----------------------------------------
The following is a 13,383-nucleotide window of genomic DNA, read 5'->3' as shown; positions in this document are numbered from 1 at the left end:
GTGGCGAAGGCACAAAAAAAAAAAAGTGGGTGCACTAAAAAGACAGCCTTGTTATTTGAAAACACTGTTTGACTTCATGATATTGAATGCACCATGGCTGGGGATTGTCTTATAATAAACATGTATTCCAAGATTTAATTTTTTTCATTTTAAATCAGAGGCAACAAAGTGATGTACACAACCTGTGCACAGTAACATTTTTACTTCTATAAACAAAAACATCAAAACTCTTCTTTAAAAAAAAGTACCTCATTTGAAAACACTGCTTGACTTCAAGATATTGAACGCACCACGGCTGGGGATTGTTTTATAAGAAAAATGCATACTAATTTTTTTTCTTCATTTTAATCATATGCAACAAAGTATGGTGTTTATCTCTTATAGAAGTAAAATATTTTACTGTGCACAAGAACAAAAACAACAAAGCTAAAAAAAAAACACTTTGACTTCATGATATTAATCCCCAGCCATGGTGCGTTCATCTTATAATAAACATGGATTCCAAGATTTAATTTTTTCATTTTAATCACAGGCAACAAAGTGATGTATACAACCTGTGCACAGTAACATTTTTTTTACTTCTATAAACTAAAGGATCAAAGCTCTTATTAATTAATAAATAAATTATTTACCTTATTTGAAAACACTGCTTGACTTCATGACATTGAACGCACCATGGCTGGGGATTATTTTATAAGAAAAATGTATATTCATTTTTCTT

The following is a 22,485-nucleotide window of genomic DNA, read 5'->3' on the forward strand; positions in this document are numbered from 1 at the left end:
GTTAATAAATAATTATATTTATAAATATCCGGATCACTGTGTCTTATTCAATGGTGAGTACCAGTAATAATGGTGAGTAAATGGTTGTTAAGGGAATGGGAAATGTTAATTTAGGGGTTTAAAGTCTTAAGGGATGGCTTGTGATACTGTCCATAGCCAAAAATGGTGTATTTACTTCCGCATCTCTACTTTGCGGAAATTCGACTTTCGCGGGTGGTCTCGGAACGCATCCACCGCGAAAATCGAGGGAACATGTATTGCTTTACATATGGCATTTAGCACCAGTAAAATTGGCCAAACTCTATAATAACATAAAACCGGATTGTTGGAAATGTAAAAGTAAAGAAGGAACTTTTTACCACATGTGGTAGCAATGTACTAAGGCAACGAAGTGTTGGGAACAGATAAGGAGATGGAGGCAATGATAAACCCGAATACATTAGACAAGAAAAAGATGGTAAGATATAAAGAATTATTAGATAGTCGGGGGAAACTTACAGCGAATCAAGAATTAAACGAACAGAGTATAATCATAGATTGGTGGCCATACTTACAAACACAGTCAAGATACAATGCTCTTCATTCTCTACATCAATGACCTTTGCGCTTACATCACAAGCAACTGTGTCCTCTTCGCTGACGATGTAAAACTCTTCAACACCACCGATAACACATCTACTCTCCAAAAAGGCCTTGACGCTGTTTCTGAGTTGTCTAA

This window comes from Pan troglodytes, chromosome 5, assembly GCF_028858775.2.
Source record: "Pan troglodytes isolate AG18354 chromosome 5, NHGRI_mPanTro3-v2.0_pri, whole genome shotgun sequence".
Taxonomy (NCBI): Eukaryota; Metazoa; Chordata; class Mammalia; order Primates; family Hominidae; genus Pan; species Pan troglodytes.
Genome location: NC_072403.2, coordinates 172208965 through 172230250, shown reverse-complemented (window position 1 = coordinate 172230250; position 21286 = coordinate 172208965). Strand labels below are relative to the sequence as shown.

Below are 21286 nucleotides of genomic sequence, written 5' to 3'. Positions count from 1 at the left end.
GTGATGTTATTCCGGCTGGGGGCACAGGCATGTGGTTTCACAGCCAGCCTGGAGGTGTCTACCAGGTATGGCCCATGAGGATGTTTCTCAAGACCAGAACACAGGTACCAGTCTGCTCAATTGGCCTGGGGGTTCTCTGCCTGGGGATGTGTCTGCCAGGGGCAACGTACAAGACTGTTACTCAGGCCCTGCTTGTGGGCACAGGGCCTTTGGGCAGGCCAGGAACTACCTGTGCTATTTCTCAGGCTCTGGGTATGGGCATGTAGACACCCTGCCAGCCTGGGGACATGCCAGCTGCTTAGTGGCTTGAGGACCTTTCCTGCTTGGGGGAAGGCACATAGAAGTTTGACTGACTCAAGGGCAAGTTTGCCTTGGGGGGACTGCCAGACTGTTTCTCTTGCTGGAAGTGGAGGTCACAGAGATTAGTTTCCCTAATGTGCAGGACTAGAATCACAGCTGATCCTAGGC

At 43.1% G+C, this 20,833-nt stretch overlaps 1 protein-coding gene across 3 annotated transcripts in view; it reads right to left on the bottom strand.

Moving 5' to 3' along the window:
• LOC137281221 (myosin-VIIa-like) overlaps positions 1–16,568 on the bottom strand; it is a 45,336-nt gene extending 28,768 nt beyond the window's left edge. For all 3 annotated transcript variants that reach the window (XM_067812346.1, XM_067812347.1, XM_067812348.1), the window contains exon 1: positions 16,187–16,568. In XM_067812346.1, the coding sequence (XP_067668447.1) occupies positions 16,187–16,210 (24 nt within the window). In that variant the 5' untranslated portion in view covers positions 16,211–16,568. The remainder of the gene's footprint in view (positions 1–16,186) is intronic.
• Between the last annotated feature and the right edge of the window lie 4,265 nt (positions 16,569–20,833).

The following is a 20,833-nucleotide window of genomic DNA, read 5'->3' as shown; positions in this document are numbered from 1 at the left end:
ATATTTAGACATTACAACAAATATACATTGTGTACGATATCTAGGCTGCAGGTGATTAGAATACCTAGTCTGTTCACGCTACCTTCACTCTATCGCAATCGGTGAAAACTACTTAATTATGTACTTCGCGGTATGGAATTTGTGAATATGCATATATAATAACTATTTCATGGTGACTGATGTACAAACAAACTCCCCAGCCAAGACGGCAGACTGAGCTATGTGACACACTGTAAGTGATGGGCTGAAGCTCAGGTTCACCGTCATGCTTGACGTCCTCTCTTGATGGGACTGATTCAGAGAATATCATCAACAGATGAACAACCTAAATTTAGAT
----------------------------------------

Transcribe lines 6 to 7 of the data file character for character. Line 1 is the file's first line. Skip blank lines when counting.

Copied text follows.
Source record: "Pan troglodytes isolate AG18354 chromosome 5, NHGRI_mPanTro3-v2.0_pri, whole genome shotgun sequence".
Taxonomy (NCBI): Eukaryota; Metazoa; Chordata; class Mammalia; order Primates; family Hominidae; genus Pan; species Pan troglodytes.